What was most striking in the latest Triennial BIS survey, was the shrinkage in FX trading by hedge funds and proprietary trading firms which fell by more than 30% over the past three years. The shrinkage in the share of FX trading by these investors is likely the result of regulatory pressures and FX rigging investigations which caused significant retrenchment by FX prop desks.
Michael Coscia, the first person convicted of spoofing after it was made a crime under the Dodd-Frank Act, was sentenced to three years in prison by a federal judge in Chicago. His real crime? Taking on the HFTs, and Citadel, and winning. Now he gets to spend 3 years in prison thinking about it. And let that be a lesson to anyone else out there who dares to do the same.
Hedge funds attracted a net $44 billion in assets globally last year, the smallest amount since 2012. As these increasingly desperate funds try to change that in 2016, one enormous target has been identified in Australia.
"Sell in May and go away" -- the old equity-market adage still holds water, but, as Bloomberg's Mark Cudmore explains, it's important to note how the seasonals have evolved since the great financial crisis.
Collin Crownover, head of currency management at State Street Global Advisors Inc., which oversees about $2.4 trillion, who during a panel presentation said that "we are concerned. During volatile periods, market participants are backing away until conditions settle down, making it harder to complete large orders."“A lot of the electronification of the market, which by and large is a good thing, has led to kill switches on a lot of that algorithmic-provided liquidity,” Crownover said. “The liquidity just dries up in a stressed market.”
In recent weeks Chinese stocks remained relatively resilient, levitating quietly day after day. That all changed overnight when the Shanghai Composite plunged by 6.4% with the drop accelerating into the close. This was the biggest drop in over a month and was big enough to almost wipe out the entire 10% rebound from the January lows in one session.
No society wants to admit economic failure or economic sabotage, and this is why the con-game is able to continue in the face of so much concrete truth. Ultimately, the market trends and economic trends will flow into the negative. In the meantime, expect massive market rallies, rallies which will then disintegrate in a matter of days. And, whatever happens, never take what mainstream economists say very seriously. They have failed the public for long enough.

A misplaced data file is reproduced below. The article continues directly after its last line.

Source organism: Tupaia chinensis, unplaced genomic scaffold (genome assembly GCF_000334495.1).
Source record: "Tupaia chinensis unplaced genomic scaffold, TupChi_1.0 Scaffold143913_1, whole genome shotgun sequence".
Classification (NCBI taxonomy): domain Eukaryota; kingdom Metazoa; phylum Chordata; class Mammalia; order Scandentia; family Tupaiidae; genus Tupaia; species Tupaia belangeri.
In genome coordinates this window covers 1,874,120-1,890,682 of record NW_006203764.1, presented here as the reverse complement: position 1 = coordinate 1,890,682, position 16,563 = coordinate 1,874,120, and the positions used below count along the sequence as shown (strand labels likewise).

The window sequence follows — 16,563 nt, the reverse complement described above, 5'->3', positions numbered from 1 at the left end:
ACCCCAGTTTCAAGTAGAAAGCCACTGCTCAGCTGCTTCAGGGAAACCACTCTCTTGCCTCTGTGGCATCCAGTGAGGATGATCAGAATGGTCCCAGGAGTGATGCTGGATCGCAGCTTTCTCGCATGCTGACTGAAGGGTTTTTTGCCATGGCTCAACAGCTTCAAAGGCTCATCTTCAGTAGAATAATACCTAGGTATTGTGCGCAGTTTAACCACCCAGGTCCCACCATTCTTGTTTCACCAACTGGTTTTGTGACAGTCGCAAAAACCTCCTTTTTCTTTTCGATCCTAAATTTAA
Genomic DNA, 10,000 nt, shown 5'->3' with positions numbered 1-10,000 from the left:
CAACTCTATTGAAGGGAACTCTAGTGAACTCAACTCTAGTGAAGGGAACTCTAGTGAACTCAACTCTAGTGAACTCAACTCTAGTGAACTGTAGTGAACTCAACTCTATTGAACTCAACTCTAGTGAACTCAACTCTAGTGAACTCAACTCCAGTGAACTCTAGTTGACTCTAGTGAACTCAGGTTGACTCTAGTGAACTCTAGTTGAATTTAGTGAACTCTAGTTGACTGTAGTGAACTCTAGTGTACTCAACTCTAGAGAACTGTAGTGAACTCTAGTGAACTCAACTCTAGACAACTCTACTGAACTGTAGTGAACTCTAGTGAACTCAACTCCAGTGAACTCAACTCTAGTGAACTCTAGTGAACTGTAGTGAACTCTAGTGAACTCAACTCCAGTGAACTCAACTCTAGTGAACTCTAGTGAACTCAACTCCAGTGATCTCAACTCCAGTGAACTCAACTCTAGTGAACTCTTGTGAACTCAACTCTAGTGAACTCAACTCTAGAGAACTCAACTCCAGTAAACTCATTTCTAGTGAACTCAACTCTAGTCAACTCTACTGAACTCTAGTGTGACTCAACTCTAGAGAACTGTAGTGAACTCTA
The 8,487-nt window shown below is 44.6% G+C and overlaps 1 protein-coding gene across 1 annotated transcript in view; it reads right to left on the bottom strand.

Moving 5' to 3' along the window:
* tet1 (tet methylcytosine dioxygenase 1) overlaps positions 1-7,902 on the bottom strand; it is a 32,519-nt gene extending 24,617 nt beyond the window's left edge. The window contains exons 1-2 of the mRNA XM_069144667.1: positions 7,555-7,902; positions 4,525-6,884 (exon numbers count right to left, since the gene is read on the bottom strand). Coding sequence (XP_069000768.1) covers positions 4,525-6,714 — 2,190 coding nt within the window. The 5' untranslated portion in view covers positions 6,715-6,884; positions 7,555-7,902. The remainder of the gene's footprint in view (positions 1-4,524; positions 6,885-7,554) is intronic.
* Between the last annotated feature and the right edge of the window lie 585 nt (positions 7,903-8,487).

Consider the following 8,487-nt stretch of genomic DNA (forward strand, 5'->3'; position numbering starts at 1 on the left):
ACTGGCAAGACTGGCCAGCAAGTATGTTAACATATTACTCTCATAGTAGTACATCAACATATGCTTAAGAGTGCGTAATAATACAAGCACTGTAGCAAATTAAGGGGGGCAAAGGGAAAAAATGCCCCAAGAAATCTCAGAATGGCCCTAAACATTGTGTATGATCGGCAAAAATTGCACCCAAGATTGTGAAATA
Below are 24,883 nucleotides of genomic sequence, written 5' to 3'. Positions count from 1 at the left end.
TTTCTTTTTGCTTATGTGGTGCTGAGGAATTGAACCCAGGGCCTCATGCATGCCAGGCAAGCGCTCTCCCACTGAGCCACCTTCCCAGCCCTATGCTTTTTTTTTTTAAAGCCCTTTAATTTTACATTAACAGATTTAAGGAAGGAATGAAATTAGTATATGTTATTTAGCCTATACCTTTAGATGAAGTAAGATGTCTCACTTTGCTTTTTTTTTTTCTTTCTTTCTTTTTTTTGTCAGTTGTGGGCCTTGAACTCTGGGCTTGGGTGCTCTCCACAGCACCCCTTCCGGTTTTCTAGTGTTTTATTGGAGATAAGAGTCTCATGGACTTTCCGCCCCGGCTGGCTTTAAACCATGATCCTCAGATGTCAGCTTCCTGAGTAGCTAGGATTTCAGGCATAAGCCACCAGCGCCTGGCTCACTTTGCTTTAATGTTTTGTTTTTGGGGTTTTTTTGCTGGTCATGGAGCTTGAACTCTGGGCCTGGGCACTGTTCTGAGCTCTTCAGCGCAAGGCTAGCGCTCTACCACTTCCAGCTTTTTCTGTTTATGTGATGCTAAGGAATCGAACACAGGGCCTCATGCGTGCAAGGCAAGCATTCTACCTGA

"It is time to accept that what we have done has worked brilliantly for twenty years but does not work anymore and move on. We are confident our process will eventually work again – for the laws of economics will never be repealed – but for now they are suspended and may be for some time; an indefinite period involving indeterminate levels of risk during which we think it would be wrong for us to be the stewards of your money."
CFTC meets this morning to propose a registration standard applying to as many as 100 firms that have changed markets by trading their own money using complex algorithms and advanced technology. As Bloomberg notes, this proposal follows more than 5 yrs of debate about market disruptions, such as the May 2010 flash crash. Crucially, as is well known now, high-speed, automated trading in recent years has surged to account for almost three-quarters of certain derivatives markets which means any regulatory crackdowns will no doubt have impacts on markets; as former CFTC chief Chilton noted “Clearly some of the rules are antiquated.”
the case really boiled down to just one thing: not whether it is legal to spoof, which it is and yet massive, well-connected HFT firms get away with it every single day, but whether it is legal to take advantage of HFT algos programmed to do just one thing - frontrun orders, and activity which leads to massive losses for the algos and the Citadels behind them, when the spoofer realizes just how dumb his counterparty truly is. The verdict was clear: nobody is allowed to outspoof the spoofers.
We’re all Dr. Evil today, thinking that one million dollars is a lot of money, or that one second is a short period of time, or that we are individually smart or capable in a systemically interesting way. We use our small-number brains to make sense of an increasingly large-number investment world, and as a result both our market fears and our market dreams are increasingly out of touch with reality.